March 12 (Bloomberg) -- Qassem Ali-Loui was feted as a hero: Interviews on state television, armfuls of gifts, a tour of Milad Tower, Iran’s tallest building, and a free lunch at its revolving restaurant together with his wife and 19 children.
A lifetime of prodigious procreation has made the farmer, whose family work fields in Western Azerbaijan province, an unlikely poster boy for government efforts to reverse a plunge in fertility. If it fails, Iran risks going prematurely gray, blighting the future of an economy pummeled for almost a decade by international sanctions and undermining its regional ambitions.
Births in Iran dropped to 1.6 children per woman in 2012 from 6.4 kids three decades earlier, United Nations data show. The rate fell below that needed to prevent the population shrinking after Iran, its finances bled by a 1980s war with neighbor Iraq, scrapped incentives for larger families, and more women chose to study longer or find work.
“In one generation, Iran registered one of the most rapid fertility declines ever recorded in human history,” said Nicholas Eberstadt, a political economist at the American Enterprise Institute in Washington, who conducts demographic research. It took Europe 300 years to record a similar drop, he said. “I’m skeptical that this trend can be reversed.”
Enter Ali-Loui, his wife of 41 years and their brood of 11 girls and 8 boys, ages ranging from 35 to 7, according to the YJC news website. “In the old days, most of the rural families were farmers and having a child was seen as an asset,” he told the site. “Families needed their children to work alongside them.”
Restoring vigor to Iran’s population of 75 million has become a priority just as President Hassan Rouhani seeks an economic lifeline through the lifting of trade curbs imposed over the nation’s nuclear program. The sanctions, some of which were lifted under a November interim deal, cut oil revenues in half since 2012 and barred foreign investment.
In December, billboards with the messages “A single blossom is not spring,” and “More children, better lives,” appeared across Tehran. They depicted a happy father and his four children -- three boys, one girl -- on a single bicycle, trailed by a sad looking dad with his only son. There was no sign of a mother.
Iran’s average age rose to 27.8 years in 2013, up a decade from the 1979 Islamic revolution, and is forecast to reach 42.2 by 2050, higher than about 41 years predicted by Pew Research for the U.S. Tehran’s 1.4 births per woman is below that of London or Paris, said Eberstadt.
“If we move forward like this, we’ll be a country of elderly people in the not-too-distant future,” Supreme Leader Ayatollah Ali Khamenei, a father of six, said in October. “There was an imitation of western life and we inherited this.”
Recognizing the need for a dynamic future workforce, Rouhani plans to raise maternity leave to nine months from six and grant new fathers 10 days off, at a cost of at least 6 trillion rials ($242 million).
The plan falls short of the economic emancipation of women other countries are embracing to fend off the dangers posed by a graying workforce. In Japan, faced with an aging population and a debt burden twice as big as its economy, Prime Minister Shinzo Abe is promoting an equal role for women as a more effective response to a shrinking labor pool than immigration or raising the birth rate. Among steps he’s suggested: Expanding childcare provision and training mothers to return to work.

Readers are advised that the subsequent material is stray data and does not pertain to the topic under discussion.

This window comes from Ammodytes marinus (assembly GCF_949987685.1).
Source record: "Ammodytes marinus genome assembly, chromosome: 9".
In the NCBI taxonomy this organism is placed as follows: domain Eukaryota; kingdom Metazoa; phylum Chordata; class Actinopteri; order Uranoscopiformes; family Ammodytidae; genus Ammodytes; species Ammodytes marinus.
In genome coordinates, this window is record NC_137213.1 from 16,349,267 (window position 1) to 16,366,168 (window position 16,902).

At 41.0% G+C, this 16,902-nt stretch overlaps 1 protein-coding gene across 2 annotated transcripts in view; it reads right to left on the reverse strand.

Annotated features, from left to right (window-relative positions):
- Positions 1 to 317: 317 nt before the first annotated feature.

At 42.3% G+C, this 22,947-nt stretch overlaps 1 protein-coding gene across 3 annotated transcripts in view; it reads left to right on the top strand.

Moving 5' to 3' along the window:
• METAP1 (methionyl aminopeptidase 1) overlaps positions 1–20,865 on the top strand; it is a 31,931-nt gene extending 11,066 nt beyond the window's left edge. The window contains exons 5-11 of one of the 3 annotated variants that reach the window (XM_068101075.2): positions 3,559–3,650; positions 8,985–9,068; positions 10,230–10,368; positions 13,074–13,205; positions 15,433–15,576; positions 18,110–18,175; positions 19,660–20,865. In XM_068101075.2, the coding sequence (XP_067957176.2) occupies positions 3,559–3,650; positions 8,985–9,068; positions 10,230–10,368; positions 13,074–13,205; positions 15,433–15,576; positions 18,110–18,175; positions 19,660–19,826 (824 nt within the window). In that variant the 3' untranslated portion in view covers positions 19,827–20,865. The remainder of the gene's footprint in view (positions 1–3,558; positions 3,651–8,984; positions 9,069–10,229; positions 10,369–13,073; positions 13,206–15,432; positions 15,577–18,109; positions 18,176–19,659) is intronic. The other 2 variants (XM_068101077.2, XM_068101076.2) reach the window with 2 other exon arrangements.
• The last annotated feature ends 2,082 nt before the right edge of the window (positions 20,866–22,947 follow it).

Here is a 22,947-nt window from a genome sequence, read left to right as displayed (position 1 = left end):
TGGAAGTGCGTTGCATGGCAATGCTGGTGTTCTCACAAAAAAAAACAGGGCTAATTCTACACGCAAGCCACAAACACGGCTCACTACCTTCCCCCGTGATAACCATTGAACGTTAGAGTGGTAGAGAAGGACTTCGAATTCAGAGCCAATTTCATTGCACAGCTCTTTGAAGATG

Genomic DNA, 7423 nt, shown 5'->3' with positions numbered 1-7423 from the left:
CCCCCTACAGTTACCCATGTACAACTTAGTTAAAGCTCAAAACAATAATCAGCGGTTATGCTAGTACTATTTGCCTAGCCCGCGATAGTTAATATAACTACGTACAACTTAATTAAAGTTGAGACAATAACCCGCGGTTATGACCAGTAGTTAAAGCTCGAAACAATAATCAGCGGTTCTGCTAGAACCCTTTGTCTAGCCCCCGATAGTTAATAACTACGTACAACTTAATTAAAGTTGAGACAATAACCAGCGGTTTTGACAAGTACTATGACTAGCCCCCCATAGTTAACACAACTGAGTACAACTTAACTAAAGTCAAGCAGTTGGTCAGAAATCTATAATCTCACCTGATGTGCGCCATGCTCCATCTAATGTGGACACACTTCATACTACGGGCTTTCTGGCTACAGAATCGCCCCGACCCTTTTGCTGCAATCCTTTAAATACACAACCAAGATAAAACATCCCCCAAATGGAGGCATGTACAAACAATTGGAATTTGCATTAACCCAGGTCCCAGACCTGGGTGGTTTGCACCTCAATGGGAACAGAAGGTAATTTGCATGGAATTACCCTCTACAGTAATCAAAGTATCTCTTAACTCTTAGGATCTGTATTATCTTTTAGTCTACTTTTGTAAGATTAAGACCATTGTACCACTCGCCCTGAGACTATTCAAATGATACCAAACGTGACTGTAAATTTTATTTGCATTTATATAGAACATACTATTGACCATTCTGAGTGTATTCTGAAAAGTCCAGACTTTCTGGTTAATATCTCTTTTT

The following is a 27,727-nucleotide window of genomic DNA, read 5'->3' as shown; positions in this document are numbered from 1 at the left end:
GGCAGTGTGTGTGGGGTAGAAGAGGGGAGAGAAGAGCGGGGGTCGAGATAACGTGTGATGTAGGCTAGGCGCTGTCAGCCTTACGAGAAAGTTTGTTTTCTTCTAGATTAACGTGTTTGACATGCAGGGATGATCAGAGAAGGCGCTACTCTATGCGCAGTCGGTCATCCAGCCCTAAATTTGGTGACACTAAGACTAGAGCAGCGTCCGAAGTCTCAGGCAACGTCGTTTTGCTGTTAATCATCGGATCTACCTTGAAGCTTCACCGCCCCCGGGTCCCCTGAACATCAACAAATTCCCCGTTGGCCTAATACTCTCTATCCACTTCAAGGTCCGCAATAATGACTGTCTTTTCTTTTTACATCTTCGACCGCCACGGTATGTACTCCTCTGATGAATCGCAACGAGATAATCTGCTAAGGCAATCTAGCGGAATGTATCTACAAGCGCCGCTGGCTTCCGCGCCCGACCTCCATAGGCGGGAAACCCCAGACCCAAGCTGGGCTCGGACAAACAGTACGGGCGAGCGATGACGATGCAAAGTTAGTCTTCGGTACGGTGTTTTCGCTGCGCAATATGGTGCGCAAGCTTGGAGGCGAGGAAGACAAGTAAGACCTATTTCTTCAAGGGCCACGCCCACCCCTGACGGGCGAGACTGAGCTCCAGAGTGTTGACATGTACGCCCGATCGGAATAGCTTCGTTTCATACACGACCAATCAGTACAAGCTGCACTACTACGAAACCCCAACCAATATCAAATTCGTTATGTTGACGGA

As the foot-soldiers of Iran’s revolution near retirement, an aging population may curb the power aspirations of Iran’s ruling clerics. Regional influence comes with an economy capable of paying for it, said Eberstadt.
“Iran’s looking at a future that’s low income and gray,” he said. That will be an “enormous burden.” The nation’s average income was about $7,000 in 2011, according to the UN.
The International Monetary Fund said in February that Iran required deep labor and credit reforms to escape economic contraction and inflation of about 30 percent. Growth over the next 12 months may be as low as 1 percent.
Shah Mohammed Reza Pahlavi had introduced family planning in the late 1960s, adopting a two-child policy. After the 1979 revolution, and the outbreak of war the following year, leaders dismantled the program, providing benefits for women willing to deliver an Islamic generation. By 1986, Iran had one of the world’s highest fertility rates.
Faced with reconstruction costs and declining oil revenues after 8 years fighting its neighbor, Iran urged moderation. By 1993, inducements were restricted to three children and couples planning to marry had to attend birth-control classes.
Something else changed. Women headed for universities and more took jobs. They now account for 60 percent of university students but less than 20 percent of the formal workforce.
Women want careers, not large families, said Farzaneh Roudi-Fahimi, director for the Middle East and North Africa at the Washington-based Population Reference Bureau.
“In the 1970s, family planning clinics in rural areas gave the pill to the husband. Today, they hand out condoms to the wife,” she said. “It shows you who’s in control.”
The trend is to have one child, or at the most two, said Golnaz, 29, an office manager in Tehran, who’s single.
“It takes time to have the financial stability to get married,” she said, declining to give her last name. “It’s an economic problem. If you have kids, you need money.”
Ali-Loui is from another age.
“Iranian women have made great strides,” said Leila Alikarimi, a lawyer familiar with Rouhani’s legislation. “The new push for larger families is an effort to send women back inside the home.”
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